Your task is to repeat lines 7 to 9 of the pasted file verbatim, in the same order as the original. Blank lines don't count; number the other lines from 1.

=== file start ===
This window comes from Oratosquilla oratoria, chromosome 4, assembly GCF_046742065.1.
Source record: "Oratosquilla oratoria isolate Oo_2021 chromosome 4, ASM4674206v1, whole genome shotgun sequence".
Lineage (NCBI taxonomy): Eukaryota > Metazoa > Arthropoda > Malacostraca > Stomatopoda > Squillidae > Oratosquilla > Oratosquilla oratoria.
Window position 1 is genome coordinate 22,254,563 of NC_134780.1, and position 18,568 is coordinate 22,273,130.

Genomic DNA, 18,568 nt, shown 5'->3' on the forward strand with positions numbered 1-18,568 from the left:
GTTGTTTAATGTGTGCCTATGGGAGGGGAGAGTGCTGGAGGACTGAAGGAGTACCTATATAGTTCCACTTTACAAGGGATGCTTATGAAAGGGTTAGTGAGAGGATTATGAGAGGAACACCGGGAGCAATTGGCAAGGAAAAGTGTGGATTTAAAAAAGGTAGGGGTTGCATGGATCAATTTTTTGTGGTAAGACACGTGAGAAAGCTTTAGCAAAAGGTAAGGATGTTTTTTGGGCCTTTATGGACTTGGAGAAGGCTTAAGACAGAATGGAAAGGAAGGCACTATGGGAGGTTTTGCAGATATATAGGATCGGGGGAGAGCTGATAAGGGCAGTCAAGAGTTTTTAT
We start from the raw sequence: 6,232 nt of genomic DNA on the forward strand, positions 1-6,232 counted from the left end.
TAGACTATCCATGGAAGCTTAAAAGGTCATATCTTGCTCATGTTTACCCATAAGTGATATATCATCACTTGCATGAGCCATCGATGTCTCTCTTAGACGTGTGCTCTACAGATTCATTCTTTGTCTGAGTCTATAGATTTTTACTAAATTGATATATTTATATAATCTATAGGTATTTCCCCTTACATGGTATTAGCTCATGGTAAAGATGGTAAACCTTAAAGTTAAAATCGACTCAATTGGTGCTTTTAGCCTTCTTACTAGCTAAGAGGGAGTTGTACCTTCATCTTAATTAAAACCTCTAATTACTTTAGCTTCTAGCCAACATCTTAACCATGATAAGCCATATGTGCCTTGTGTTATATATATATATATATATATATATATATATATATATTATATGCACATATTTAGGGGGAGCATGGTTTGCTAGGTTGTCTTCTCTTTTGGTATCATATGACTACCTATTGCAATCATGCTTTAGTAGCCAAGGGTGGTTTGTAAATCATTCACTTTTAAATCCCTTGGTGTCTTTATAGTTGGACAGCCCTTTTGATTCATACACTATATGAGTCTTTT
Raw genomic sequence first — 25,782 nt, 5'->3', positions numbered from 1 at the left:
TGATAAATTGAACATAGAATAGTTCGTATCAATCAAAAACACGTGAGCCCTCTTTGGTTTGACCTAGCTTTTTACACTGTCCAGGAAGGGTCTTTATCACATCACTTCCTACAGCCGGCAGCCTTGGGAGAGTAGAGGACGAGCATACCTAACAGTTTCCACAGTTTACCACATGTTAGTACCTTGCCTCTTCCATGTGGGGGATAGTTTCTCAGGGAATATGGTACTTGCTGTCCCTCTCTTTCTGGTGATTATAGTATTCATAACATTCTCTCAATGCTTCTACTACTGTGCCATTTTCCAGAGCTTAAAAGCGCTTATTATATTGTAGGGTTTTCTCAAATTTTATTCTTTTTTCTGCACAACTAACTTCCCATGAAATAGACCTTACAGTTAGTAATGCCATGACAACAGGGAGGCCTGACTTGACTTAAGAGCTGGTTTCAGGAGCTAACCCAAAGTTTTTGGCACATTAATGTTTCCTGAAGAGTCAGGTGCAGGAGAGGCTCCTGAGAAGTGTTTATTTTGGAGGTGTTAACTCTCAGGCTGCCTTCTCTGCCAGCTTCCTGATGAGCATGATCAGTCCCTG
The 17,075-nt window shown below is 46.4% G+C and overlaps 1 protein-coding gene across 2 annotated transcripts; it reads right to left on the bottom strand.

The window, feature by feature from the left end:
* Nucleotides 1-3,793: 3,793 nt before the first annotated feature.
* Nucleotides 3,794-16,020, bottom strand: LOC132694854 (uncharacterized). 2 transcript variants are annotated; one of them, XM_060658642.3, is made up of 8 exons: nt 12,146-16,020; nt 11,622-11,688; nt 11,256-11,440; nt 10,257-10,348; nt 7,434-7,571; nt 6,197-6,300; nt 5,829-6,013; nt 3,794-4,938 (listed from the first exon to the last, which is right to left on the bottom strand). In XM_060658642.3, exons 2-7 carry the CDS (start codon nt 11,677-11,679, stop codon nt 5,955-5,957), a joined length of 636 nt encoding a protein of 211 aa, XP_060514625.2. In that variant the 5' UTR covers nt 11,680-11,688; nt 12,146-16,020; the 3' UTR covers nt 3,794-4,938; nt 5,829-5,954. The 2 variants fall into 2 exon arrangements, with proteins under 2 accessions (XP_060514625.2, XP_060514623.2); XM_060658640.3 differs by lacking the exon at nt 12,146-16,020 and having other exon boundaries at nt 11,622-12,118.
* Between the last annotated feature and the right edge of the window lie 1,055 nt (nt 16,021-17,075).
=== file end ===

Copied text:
We start from the raw sequence: 6,232 nt of genomic DNA on the forward strand, positions 1-6,232 counted from the left end.
TAGACTATCCATGGAAGCTTAAAAGGTCATATCTTGCTCATGTTTACCCATAAGTGATATATCATCACTTGCATGAGCCATCGATGTCTCTCTTAGACGTGTGCTCTACAGATTCATTCTTTGTCTGAGTCTATAGATTTTTACTAAATTGATATATTTATATAATCTATAGGTATTTCCCCTTACATGGTATTAGCTCATGGTAAAGATGGTAAACCTTAAAGTTAAAATCGACTCAATTGGTGCTTTTAGCCTTCTTACTAGCTAAGAGGGAGTTGTACCTTCATCTTAATTAAAACCTCTAATTACTTTAGCTTCTAGCCAACATCTTAACCATGATAAGCCATATGTGCCTTGTGTTATATATATATATATATATATATATATATATATATATTATATGCACATATTTAGGGGGAGCATGGTTTGCTAGGTTGTCTTCTCTTTTGGTATCATATGACTACCTATTGCAATCATGCTTTAGTAGCCAAGGGTGGTTTGTAAATCATTCACTTTTAAATCCCTTGGTGTCTTTATAGTTGGACAGCCCTTTTGATTCATACACTATATGAGTCTTTT
Raw genomic sequence first — 25,782 nt, 5'->3', positions numbered from 1 at the left: